The Chastisement of God

"For whom the Lord loves — He chastens; and scourges every son whom He receives." (Hebrews 12:6)

Chastisement is the family badge — the family pledge — the family privilege, "To you it is granted to suffer" (Philippians 1:29). "Troubles," says a godly man, "are in God's catalogue of mercies." "Afflictions," says another, "are God's hired laborers to break the clods and plow the land."

Reader, is the hand of your God heavy upon you? Has He been breaking your cisterns, withering your gourds, poisoning your sweetest fountains of earthly bliss? Are the world's bright spots outnumbered by the dreary ones? Has one tear been following another in quick succession? You may have to tell, perhaps, of a varied experience of trials. Every tender point touched — sickness, bereavement, poverty — perhaps all of these.

Be still. If you are a child of God, there is no exemption from the "household discipline." The rod is the Father's; the voice that speaks may be rough — but the hand that smites is gentle. The furnace may be seven times heated — but the Refiner is seated nearby. His object is not to consume — but to purify. Do not misinterpret His dealings; there is mercy on the wings of "the rough wind." Our choicest fountains are fed from dark lowering clouds. All, be assured, will yet bear the stamp of divine love. Sense cannot yet discern "the rainbow in the clouds." Aged Jacob exclaimed at first, "All these things are against me!" but at last he had a calmer and a more just verdict, and "his spirit revived!"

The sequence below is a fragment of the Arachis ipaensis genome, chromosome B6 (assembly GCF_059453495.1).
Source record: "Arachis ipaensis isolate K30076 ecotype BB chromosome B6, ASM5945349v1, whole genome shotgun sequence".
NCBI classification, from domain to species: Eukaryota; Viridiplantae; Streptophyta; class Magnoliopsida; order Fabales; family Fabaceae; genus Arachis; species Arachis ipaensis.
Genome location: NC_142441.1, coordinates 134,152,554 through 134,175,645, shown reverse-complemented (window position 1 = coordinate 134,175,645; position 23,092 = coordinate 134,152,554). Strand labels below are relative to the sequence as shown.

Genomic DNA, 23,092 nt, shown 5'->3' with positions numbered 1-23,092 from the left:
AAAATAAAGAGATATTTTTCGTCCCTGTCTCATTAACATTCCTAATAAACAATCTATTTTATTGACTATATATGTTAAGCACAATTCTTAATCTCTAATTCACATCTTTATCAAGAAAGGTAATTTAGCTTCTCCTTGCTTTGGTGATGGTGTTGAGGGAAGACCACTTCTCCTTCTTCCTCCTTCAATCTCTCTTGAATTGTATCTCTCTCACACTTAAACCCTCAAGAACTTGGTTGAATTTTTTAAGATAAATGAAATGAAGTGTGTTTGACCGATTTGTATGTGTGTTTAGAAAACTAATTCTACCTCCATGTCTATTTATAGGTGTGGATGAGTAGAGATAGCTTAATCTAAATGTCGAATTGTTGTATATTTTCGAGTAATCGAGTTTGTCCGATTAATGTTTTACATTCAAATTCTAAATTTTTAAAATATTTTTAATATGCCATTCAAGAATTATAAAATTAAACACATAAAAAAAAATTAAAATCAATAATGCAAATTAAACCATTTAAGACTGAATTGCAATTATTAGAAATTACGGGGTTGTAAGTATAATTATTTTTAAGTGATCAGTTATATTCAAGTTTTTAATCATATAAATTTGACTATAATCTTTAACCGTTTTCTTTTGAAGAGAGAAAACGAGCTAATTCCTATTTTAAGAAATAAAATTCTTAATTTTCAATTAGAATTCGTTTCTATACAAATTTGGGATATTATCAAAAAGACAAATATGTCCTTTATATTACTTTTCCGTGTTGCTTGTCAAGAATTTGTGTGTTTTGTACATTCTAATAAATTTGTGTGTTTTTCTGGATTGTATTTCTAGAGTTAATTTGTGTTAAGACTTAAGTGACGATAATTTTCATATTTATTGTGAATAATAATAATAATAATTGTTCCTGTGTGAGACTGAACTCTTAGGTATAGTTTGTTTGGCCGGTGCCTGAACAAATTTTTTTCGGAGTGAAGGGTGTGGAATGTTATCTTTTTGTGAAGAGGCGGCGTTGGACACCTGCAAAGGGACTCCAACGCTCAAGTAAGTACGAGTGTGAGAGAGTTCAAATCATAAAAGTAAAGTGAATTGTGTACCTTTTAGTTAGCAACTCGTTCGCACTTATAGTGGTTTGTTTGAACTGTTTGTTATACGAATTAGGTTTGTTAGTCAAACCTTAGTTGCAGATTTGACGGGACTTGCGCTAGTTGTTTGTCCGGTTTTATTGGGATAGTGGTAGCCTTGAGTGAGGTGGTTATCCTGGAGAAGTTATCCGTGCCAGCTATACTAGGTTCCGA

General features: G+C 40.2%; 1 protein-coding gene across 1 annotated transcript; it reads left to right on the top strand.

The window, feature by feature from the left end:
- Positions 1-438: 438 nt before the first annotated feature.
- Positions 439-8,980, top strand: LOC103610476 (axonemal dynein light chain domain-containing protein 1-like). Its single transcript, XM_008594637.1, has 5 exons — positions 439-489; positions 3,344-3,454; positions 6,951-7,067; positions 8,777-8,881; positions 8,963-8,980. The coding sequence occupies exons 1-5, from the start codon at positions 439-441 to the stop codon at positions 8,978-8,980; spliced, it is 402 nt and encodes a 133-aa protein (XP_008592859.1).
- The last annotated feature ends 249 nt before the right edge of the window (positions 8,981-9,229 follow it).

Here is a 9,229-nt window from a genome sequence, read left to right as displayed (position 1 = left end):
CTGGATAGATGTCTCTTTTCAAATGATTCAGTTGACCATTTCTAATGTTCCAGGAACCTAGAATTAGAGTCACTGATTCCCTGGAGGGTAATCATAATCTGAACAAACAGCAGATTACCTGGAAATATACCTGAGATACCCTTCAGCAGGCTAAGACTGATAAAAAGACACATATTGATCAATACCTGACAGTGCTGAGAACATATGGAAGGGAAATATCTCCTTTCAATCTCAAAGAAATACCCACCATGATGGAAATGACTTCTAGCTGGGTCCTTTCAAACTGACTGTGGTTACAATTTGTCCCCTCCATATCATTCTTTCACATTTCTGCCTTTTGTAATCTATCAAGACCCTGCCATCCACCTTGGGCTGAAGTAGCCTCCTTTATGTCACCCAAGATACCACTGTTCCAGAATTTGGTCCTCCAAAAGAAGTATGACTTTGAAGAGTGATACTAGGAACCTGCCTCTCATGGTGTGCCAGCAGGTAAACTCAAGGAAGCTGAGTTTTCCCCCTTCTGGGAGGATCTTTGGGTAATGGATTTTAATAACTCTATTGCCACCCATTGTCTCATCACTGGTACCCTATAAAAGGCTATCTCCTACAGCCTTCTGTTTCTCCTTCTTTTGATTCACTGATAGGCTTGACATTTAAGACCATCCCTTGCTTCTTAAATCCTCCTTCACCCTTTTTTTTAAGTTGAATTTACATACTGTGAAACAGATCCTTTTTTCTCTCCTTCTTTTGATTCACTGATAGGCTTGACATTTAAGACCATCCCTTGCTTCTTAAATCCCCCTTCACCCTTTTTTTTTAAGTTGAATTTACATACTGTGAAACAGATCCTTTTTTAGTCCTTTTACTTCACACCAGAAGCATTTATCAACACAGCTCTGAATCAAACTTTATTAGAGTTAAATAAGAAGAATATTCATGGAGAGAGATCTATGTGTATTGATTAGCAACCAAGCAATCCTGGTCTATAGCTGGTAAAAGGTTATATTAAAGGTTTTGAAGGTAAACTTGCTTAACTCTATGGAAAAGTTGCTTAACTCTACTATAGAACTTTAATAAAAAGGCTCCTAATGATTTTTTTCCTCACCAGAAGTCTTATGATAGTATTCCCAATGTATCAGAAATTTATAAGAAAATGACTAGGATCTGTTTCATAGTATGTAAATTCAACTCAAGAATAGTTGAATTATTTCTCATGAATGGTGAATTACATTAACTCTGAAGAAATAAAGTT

"At evening time it was light" (Zechariah 14:7). The saint on earth can say, regarding his trials, in faith and in trust, "I know, O Lord, that Your judgments are right." The saint in glory can go a step farther, "I see, O Lord, that they are so!" His losses will then be shown to be his riches. Believer! on a calm retrospect of your heaviest afflictions — say, were they unneeded?

This "severe mercy of God's discipline" — was it too severe? Less would not have done. Like Jonah, you never would have awoke — but for the storm. He may have led you to a Zarephath (a place of furnaces) — but it is to show you "one like unto the Son of God!" When was God ever so near to you, or you to your God — as in the furnace-fires?

When was the presence and love and sympathy of Jesus so precious? It was when "the Beloved" comes down from the Mountain of Myrrh and the Hill of Frankincense — to His Garden on earth. He can get no fragrance from some plants but by bruising them. The spices in the Temple of old were crushed. The gold of its candlestick was beaten gold! It was when the Marah-fountain of your heart was bitter with sin — that He cast in some cross, some trial, and "the waters were made sweet!"

My soul, be still! You have, in affliction, one means of glorifying God, which even angels have not, in their sorrowless world — patience under the rod — submission to your Heavenly Father's will! Pray not to have your affliction removed — but for grace to bear up under it, so that you may glorify God even "in the fires!" Remember that though "weeping endures for a night — joy comes in the morning!" Close your tearful eyes, saying, "I will both lie down and sleep in peace, for You alone, O Lord, make me live in safety!" (Psalm 4:8).


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